Scoot is awesome – I remember using it in my high school world history class and thinking it was a way better review activity than completing a study guide packet. There’s a lot of school counseling topics you can cover with scoot as well. Unfortunately, it’s not a great fit with my students. That is…until I discovered a quick modification I could make.
The problem with scoot at my school is that my kids don’t all read awesome and their academic levels vary WIDELY within each room. This means a handful of students struggle to complete each ’round’ and, the more time you give them, the more students you have on the other side that get bored waiting to scoot over. I tried it with my fourth graders fall semester thinking “don’t knock it ’til you’ve tried it!” but it didn’t go wonderful. I considered putting them in pairs which would have solved the problems somewhat, but would have added an additional logistical challenge with space. It can also be time consuming if you aim for them to respond to every prompt and in the traditional regimented scoot format, it feels odd to stop before everyone has ‘scooted’ back to their seat.
Then my co-counselor showed me a picture from Instagram (social media for the win!). It was from @thegypsyteacher and showed math task cards being laid out side by side under numbered tape (and idea I think she said she got from another teacher on IG). Instead of scooting around the room, her students would pick a card, take it to their desk, respond to it on a tracking sheet, then return it and grab a new one. It allowed for self-pacing and sounded awesome. A few months after seeing it, I had an opportunity to test it out with my 2nd graders for a lesson on identifying emotions in others.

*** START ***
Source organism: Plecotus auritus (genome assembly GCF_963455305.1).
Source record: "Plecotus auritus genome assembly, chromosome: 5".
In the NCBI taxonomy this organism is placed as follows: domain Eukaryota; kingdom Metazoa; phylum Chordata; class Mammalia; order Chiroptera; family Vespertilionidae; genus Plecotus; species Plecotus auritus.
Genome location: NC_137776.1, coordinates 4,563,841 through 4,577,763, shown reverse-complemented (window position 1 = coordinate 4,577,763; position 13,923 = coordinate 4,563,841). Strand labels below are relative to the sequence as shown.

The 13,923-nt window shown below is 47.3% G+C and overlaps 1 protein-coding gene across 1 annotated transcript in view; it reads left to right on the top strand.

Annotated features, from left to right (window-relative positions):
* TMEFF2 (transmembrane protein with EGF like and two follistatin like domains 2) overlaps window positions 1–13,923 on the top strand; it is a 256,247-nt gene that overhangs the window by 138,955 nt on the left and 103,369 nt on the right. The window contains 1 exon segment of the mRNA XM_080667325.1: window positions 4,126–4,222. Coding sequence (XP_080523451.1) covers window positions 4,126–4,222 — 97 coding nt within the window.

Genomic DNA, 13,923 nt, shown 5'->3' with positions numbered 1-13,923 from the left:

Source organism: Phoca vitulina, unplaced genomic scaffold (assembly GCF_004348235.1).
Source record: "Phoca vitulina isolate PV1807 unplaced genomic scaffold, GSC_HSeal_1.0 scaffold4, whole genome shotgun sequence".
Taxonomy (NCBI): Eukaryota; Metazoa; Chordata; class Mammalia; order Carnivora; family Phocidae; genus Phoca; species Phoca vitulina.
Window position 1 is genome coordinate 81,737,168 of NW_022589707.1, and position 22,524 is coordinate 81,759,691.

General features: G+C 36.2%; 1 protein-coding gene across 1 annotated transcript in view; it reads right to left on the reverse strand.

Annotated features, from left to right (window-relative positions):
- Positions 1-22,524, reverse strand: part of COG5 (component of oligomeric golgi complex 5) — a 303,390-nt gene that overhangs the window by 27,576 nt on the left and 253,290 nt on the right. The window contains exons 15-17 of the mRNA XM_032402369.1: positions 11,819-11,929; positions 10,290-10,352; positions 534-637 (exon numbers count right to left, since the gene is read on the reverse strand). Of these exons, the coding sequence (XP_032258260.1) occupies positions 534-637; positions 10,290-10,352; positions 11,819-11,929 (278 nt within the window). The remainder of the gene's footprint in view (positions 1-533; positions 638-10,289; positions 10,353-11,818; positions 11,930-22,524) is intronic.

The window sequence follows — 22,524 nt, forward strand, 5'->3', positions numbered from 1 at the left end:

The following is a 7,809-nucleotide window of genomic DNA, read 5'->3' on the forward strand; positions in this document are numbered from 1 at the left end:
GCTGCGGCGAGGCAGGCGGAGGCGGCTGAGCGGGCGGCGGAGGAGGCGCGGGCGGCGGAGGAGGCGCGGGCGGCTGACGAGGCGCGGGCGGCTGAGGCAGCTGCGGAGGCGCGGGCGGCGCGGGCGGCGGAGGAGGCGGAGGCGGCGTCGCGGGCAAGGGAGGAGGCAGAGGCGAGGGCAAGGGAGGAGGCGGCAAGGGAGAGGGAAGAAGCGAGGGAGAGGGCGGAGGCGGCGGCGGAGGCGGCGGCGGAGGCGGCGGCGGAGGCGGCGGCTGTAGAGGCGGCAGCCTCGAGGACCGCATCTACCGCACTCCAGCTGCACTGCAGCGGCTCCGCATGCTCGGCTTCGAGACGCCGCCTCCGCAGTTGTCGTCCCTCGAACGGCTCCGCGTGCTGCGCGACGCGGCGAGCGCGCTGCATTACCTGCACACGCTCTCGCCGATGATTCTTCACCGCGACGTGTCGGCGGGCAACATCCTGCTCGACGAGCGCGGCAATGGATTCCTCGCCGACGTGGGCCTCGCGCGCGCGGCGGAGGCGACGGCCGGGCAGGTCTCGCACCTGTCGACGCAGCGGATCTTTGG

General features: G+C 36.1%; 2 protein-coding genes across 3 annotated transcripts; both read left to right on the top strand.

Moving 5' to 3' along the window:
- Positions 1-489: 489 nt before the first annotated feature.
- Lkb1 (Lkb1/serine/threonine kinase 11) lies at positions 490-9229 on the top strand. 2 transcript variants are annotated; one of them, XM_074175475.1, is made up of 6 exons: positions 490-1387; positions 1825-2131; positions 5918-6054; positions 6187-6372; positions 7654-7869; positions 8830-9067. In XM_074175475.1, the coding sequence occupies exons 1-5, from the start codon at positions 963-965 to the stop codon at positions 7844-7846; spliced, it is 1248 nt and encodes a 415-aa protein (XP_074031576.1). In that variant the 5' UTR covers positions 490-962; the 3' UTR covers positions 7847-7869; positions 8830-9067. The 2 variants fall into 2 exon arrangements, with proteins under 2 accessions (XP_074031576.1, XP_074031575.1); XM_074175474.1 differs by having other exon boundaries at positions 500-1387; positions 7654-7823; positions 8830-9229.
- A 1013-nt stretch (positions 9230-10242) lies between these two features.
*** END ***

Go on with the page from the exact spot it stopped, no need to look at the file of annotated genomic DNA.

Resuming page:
I created super short scenarios and asked students to identify what the character was feeling. Couldn’t print on cardstock so grabbed a highlighter and wrote the number of each scenario on the back (highlighter won’t bleed through paper like pen or marker will) and scattered them, big number side up, over the rug. Since I don’t have my own classroom, the numbered tape thing wouldn’t work – but I found I didn’t need that structure anyways. I let them know that there could be more than one right answer and encouraged them to write whatever came to mind, even if meant writing one or two.
Because spring semester second graders are still not all fluent readers, I asked the teachers to help me pair them up for this. I also like them working in pairs because 1) I’m all about collaborative learning and 2) these prompts weren’t cut and dry and working with someone allowed for more discussion.
Then I set them loose! They scattered around the classroom and began. For being the first time they had ever done this type of activity, it went super well. They were on task and engaged. They were moving around. They weren’t being rushed. Because there was no clear cut start/end, I could let them work for as long as our time allowed and then end it without their being a lack of closure. It was great.
So great in fact, that I decided to do it again, this time with the same conflict resolution task cards I’d tried with my 4th graders before. Spring time means everyone needs a reminder on how to solve conflict peacefully! I projected the conflict resolution strategies (ignore, walk away, talk it out, etc.) that they were familiar with then scattered the cards and scattered the kids! Again, big success.
I highly recommend this activity/modification with your students. I think there are ways this can be used as young as K/1st if you’re using visuals.
Want to give a try? Here are some tips to help it go smoothly:
- As always, model it! Model using walking feet. Model selecting a card, reading it, and finding the right spot to write your answer. Model bringing your recording sheet to the rug to see what you’ve already done and what you still need to answer.
- Let them know that any potential ‘word bank’ responses (I gave a list of feelings for one and a poster of conflict resolution strategies) can be used more the once. My kiddos were so used to their teachers giving them worksheets where they can use each answer only once that this through them off a bit.
- Remind them 27 times to answer on the correct number on their recording sheet.
- Carry around your own ‘suggested answer key’ if the prompts have right or wrong answers to quickly check for understanding.
- Make at least five more task cards than pairs of students – at the end, when everyone has already answered several, there’s still plenty left to choose from.